Docstoc

DNA

Document Sample
DNA Powered By Docstoc
					         DNA Repair



Uracil-DNA Glycosylase
    DNA is continually assaulted
by damaging agents (oxygen free
radicals, ultraviolet light, toxic
chemicals).

    Fortunately, the cell has
multiple mechanisms to identify
and correct mutations.
    Yeasts have 50
different enzymes involved
in DNA repair.
    Damage occurs in the form
of deletions and mutations
(changes in the sequence of DNA
bases that make up the genetic
code).
  The DNA
repair process
may be a major
factor in aging,
health, and
longevity.
  An animal's
ability to repair
certain types of
DNA damage is
directly related
to the life span
of its species
  Genetic defects
in DNA repair are
associated with
genetic or familial
susceptibility to
cancer.


 Figure from the Duke University
 Medical Center and the
 Graduate Program in Molecular
 Cancer Biology                    Cell nuclei and chromosomes
 http://mcb.mc.duke.edu/           from a human brain tumor
  Mitochondrial DNA is more
susceptible to damage than
nuclear DNA. Furthermore,
mitochondrial DNA damage
increases exponentially with
age.

   Several diseases that
appear late in life, including
late-onset diabetes, have been
traced to defects in
mitochondria.
    Causes of Mutations
DNA replication
Spontaneous depurination and
deamination
UV light
Oxidation
Chemically induced
DNA Mismatch Repair (E. coli)
How does the cell know which strand
  to repair?
Deoxyadenosine methylase (dam)
Old DNA methylated
New DNA unmethylated
Mismatch repair system cuts
  unmethylated DNA
In eukaryotes the recognition may be
  nicks.
  DNA Repair and Cancer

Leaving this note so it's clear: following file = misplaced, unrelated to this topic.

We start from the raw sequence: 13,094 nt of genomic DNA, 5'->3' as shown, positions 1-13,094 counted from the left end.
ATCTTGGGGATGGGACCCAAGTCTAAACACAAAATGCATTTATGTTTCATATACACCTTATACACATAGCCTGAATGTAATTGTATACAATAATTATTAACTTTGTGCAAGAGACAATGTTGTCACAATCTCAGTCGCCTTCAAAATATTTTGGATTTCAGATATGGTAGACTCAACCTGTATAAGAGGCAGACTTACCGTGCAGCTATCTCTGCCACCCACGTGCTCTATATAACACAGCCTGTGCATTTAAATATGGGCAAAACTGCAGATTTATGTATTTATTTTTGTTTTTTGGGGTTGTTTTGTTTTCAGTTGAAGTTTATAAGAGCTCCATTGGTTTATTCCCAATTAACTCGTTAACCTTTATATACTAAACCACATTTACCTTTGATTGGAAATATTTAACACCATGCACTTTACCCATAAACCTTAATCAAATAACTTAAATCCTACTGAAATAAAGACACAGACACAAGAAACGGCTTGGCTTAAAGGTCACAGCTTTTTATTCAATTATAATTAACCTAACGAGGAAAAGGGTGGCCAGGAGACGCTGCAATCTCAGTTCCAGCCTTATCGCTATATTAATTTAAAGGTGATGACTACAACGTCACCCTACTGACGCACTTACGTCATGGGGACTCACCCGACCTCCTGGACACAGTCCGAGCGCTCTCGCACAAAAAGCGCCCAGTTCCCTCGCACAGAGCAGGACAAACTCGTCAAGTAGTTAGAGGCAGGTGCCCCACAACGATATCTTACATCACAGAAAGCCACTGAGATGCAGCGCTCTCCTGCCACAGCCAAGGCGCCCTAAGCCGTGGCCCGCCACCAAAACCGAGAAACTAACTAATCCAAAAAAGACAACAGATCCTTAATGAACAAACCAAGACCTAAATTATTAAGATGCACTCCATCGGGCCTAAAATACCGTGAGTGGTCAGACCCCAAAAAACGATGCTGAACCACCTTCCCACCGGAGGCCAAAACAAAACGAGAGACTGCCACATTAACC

Do humans have a mismatch repair
 system?
hMSH, human Mut S Homolog
hMLH, human Mut L Homolog
What phenotype would be expected
 from a mutation in hMSH or hMLH?
Hereditary nonpolyposis colon cancer
 (HNPCC), Lynch syndrome II
Depurination and Deamination

Loose A or G

Loose NH2 groups from C
 (forms U)
Base-Excision Repair Pathway
All organisms contain a specific repair
 pathway which removes uracil from
 DNA.
DNA Damage From UV Light
Ionizing radiation causes three types of damage to DNA


Single-strand breaks - mostly sealed by DNA ligase
so don't contribute to lethality

Double-strand breaks - often lethal because can't be
resealed by ligase so degraded by nucleases

Alteration of bases - this type of oxidative damage is
usually lethal because forms a replication barrier at
that site
  uvrABCD Repair System
What would be the phenotype in
 humans from an accumulation of
 thymine dimers in somatic cells?
What would be the phenotype in
 humans from mutations in uvrABCD
 genes?
Xeroderma Pigmentosum (XP)
Disorders Associated with Defective DNA Repair


      Xeroderma pigmentosum (XP)
         Skin photosensitivity; Early onset skin cancer
      Cockayne Syndrome
         Dwarfism; Precociously senile appearance
         Sensitivity to sunlight
      Bloom Syndrome
         Dwarfism, low-birth-weight type;
         Life-threatening infections
         Predisposition to neoplasia
Helicase: Bloom syndrome (genomic instability in
somatic cells, leads to telangiectatic facial erythema,
photosensitivity, dwarfism and other abnormalities)


BRCA1 DNA repair protein Breast and Ovarian cancer,
early onset


MSH2 DNA repair protein Hereditary non-polyposis
colon cancer
Mutations in DNA repair genes lead to an increase
in the frequency of other mutations.
Ataxia-Telangiectasia

Approximately 10% of
children diagnosed with AT
will develop a malignancy in
childhood or early adulthood.

The gene defect in AT patients
allows the formation of a
much higher level of
chromosome translocations.
 Transcription in eukaryotes


Transcription occurs in nucleus,
translation occurs in cytoplasm:

RNA must move across nuclear membrane.
Regulation involves multiple enzymes & proteins
-30 'TATAAAA' (Hogness box) promoter
-50 ~ -500 enhancer sequences control rate
Post-transcriptional processing


poly-A 'tail' (5'-AAAAAA-etc-AAAAAA-3') added to
3' end (Fig.12.10a)
7mG 'cap' (7-methyl guanosine, 7mG) added to 5'
end
splicing of heterogeneous nuclear RNA (hnRNA)
(Fig.12.10b)
up to 90% of transcript is removed
exons are retained ("expressed")
introns are removed ("intervening")
10 ~ 20 exons / 'gene'

				
DOCUMENT INFO
Shared By:
Categories:
Tags:
Stats:
views:8
posted:12/1/2011
language:English
pages:25